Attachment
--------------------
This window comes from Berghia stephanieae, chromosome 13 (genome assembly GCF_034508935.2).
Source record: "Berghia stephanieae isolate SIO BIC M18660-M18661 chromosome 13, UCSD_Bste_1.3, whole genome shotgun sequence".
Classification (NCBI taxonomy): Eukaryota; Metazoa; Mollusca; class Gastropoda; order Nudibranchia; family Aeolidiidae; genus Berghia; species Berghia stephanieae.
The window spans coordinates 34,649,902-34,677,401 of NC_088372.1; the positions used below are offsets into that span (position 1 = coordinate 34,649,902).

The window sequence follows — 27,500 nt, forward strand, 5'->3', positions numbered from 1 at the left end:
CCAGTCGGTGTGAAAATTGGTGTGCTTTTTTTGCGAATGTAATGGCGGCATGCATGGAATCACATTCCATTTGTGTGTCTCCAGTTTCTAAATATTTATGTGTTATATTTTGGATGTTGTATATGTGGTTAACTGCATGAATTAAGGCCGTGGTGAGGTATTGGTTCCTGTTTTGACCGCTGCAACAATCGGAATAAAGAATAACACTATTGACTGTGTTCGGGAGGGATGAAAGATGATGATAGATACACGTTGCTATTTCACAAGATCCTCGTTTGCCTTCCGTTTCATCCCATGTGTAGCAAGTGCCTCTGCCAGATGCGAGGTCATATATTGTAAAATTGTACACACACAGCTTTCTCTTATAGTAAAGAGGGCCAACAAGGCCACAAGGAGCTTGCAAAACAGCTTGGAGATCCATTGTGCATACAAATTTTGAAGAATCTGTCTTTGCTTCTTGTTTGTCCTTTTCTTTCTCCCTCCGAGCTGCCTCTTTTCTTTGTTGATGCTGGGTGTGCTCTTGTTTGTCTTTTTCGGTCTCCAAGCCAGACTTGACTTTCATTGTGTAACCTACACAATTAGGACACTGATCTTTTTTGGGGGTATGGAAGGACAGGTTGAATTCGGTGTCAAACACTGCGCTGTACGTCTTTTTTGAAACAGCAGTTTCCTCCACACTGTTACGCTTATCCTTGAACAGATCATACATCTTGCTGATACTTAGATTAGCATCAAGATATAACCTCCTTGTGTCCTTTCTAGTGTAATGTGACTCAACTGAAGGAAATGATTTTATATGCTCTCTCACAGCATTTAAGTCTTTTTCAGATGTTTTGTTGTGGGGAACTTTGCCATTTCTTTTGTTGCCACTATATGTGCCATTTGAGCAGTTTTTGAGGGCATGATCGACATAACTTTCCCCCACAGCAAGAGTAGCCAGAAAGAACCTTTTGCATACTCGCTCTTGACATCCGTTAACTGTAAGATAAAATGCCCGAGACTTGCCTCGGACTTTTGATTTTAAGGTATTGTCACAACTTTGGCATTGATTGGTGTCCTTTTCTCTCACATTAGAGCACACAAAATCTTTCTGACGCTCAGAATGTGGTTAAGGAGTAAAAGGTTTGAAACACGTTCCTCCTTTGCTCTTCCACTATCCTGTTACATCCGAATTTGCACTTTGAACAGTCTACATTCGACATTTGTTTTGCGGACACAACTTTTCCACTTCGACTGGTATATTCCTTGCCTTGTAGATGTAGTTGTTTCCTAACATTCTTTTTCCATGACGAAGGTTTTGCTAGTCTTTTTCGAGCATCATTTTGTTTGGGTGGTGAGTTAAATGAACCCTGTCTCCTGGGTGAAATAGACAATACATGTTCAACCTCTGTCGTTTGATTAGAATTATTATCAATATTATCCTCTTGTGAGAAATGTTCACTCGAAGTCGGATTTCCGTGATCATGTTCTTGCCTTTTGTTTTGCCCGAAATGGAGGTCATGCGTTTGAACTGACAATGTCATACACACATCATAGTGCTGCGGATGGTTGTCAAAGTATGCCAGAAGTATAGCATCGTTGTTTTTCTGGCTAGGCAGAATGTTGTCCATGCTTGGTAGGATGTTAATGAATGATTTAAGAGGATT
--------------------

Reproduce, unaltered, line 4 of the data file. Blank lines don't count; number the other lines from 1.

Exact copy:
The window spans coordinates 34,649,902-34,677,401 of NC_088372.1; the positions used below are offsets into that span (position 1 = coordinate 34,649,902).